In this article, I will teach you a password memorisation technique that will allow you to write down your passwords, put them where everyone can see them, and yet have no one able to access your accounts (except yourself, of course)!
Using this technique, you will no longer have to deliberate if a password is memorable, nor use identical passwords from site to site “so I won’t forget”.
This password memorisation technique is fun, and it helps stir your creative juices! Itching to know more aren’t you? Well, itch no more, read on and learn!
Passwords, Passwords, Everywhere
Like the billions of users of the Internet, you probably have tens of passwords to remember. There are passwords for your email (multiple accounts, of course: home, office, junkmail, messenger), del.icio.us, Internet-banking, messenger, some online magazine subscription… and we’re not even getting started!
The way most of us will deal with these passwords is to have the same ones for every account (which is a major security risk, but we won’t go into that here).
Well, using the same passwords for many sites is actually very convenient. But unfortunately, some passwords are “numbers-only”, some require “6-8 alphanumeric characters”, some “at least 5 characters in length”; so, we can’t use the same passwords all across the board, not forgetting it’s a major security risk as well.
Just how can we deal with all this?
Write it Down
I propose that you write these passwords down on a piece of paper, and paste it right on the side of your monitor. Before you scream “what the f***? That’s a bloody security risk!”, read on.
Using (Simple) Encryption
Let’s say you open a gmail account, and you want the password to be “2pigeon0”. Now, you have to encrypt this password, to make it unreadable by others, and only readable by you. Once you have encrypted it, you write it down on the piece of paper.
Encryption doesn’t have to be complicated, though it can be. One of the most simple encryption methods would be moving each letter back one letter of the alphabet. So, if your password was “bcd”, after encryption it’d be “abc”. Simple, right?
Encryption is a creative process, and the more creative you are, the more enjoyable the process will be.
I know of a man with one of the most ingenious methods of encryption. A word-loving man, his encryption method involves the use of his beloved Webster’s Unabridged Dictionary, sitting atop its own stand next to his computer.
The following encryption method is adapted from him.
In the password we picked, the word “pigeon” is a main part of it. I look up the word “pigeon” in the dictionary, and note down the page number (158). Next, I look up the position of the word on the page. In my case, it is the third word from the top (3).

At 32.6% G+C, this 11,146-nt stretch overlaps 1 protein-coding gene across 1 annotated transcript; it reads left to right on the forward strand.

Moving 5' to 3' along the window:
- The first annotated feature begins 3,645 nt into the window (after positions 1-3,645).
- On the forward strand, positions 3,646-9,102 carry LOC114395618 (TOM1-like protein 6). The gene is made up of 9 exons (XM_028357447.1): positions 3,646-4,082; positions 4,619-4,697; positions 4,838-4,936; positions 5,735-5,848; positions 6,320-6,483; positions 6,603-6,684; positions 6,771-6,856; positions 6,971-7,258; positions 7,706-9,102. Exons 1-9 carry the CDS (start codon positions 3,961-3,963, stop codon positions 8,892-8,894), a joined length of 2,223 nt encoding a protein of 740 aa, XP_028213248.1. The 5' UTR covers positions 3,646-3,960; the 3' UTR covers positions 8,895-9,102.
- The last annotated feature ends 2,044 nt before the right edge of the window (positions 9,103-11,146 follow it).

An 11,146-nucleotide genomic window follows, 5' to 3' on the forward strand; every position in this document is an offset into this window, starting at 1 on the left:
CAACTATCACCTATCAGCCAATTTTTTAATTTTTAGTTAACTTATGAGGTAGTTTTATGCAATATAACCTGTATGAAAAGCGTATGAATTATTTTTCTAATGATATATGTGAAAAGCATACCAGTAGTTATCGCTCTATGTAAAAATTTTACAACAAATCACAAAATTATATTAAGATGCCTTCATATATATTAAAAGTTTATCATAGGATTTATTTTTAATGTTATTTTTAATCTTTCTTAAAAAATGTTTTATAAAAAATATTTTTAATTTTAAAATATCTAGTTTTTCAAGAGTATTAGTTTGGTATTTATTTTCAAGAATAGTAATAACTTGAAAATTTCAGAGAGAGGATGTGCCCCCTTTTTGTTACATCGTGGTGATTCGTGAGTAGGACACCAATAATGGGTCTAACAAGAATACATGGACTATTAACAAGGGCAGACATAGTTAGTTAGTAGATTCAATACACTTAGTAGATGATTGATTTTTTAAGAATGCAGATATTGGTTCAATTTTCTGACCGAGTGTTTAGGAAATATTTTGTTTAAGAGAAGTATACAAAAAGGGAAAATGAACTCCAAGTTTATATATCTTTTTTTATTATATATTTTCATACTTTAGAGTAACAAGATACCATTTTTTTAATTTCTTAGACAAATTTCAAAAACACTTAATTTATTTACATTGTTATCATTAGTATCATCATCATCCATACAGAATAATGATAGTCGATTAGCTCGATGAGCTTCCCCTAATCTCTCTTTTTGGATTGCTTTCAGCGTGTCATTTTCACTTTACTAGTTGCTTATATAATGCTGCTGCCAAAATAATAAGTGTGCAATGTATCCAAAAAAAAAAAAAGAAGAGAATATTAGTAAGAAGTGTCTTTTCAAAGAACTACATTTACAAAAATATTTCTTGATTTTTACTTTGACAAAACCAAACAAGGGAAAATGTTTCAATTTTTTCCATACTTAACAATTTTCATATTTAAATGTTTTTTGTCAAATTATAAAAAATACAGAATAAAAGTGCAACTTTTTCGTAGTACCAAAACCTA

On the piece of paper, I write down these numbers: “215830”
If you’re wondering how I got those numbers, maybe the following schematic might help:
[page number][position on page] => “215830”.
The number “2” at the start, and “0” at the end are arbitrary numbers, added to increase the password’s complexity (and therefore its strength).
If you have a page which is “numbers only”, all you have to do is reverse the process.
In the previous example, my encrypted password was “215830”. But if I needed a “numbers-only pin”, my encrypted password would be “2pigeon0”, which would translate back to “215830”.
Due to the password being made up of entirely numbers, differentiating the “page number” from the “position on page” will be a problem; where does the page start (“is it page 15, or 158?”). To aid readability, we might add a number “0” after each part. Therefore, the end result would be “202580300”.
Again, here’s the schematic:
[page number][position on page]
Of course, this is just one way of encryption (albeit a very elaborate one).
You can (and should!) devise your own creative way of encryption; the possibilities are endless. The gist of it is to write down an encrypted form of your password on a piece of paper. All you need to remember is your method of encryption.
When choosing your method of encryption, remember this: the easier it is to encrypt/decrypt, the weaker the password; the more elaborate and complex it is to encrypt/decrypt, the stronger it is.
You just have to choose along the continuum of security and convenience. But while you’re wondering how much security we can get away with, remember, the best hackers are on the net; people walking around our desks generally aren’t going to be able to crack any code, (that is, unless you work at Google).